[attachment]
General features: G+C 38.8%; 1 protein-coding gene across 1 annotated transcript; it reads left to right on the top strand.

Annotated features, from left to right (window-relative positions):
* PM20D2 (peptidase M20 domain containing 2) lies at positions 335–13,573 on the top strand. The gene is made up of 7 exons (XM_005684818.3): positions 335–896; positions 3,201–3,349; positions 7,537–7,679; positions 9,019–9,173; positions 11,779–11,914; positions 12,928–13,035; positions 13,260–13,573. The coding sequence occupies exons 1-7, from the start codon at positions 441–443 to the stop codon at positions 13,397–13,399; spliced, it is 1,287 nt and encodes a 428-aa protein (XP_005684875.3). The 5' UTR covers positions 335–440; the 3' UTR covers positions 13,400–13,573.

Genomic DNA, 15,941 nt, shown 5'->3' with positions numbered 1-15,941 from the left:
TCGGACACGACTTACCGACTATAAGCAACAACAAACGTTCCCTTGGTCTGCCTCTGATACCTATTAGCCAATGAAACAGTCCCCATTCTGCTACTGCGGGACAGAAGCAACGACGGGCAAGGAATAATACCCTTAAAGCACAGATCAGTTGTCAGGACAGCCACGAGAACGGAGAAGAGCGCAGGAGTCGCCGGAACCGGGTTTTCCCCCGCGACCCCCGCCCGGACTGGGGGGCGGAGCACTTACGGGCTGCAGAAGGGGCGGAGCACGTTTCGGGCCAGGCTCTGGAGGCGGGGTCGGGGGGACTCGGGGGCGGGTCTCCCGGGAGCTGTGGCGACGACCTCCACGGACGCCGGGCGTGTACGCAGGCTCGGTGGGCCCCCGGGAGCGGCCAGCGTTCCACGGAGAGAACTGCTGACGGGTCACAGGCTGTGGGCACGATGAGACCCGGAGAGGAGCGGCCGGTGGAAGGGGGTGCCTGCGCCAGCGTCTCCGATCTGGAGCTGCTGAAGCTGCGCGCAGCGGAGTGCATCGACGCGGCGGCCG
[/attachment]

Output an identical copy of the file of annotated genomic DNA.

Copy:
General features: G+C 38.8%; 1 protein-coding gene across 1 annotated transcript; it reads left to right on the top strand.

Annotated features, from left to right (window-relative positions):
* PM20D2 (peptidase M20 domain containing 2) lies at positions 335–13,573 on the top strand. The gene is made up of 7 exons (XM_005684818.3): positions 335–896; positions 3,201–3,349; positions 7,537–7,679; positions 9,019–9,173; positions 11,779–11,914; positions 12,928–13,035; positions 13,260–13,573. The coding sequence occupies exons 1-7, from the start codon at positions 441–443 to the stop codon at positions 13,397–13,399; spliced, it is 1,287 nt and encodes a 428-aa protein (XP_005684875.3). The 5' UTR covers positions 335–440; the 3' UTR covers positions 13,400–13,573.

Genomic DNA, 15,941 nt, shown 5'->3' with positions numbered 1-15,941 from the left:
TCGGACACGACTTACCGACTATAAGCAACAACAAACGTTCCCTTGGTCTGCCTCTGATACCTATTAGCCAATGAAACAGTCCCCATTCTGCTACTGCGGGACAGAAGCAACGACGGGCAAGGAATAATACCCTTAAAGCACAGATCAGTTGTCAGGACAGCCACGAGAACGGAGAAGAGCGCAGGAGTCGCCGGAACCGGGTTTTCCCCCGCGACCCCCGCCCGGACTGGGGGGCGGAGCACTTACGGGCTGCAGAAGGGGCGGAGCACGTTTCGGGCCAGGCTCTGGAGGCGGGGTCGGGGGGACTCGGGGGCGGGTCTCCCGGGAGCTGTGGCGACGACCTCCACGGACGCCGGGCGTGTACGCAGGCTCGGTGGGCCCCCGGGAGCGGCCAGCGTTCCACGGAGAGAACTGCTGACGGGTCACAGGCTGTGGGCACGATGAGACCCGGAGAGGAGCGGCCGGTGGAAGGGGGTGCCTGCGCCAGCGTCTCCGATCTGGAGCTGCTGAAGCTGCGCGCAGCGGAGTGCATCGACGCGGCGGCCG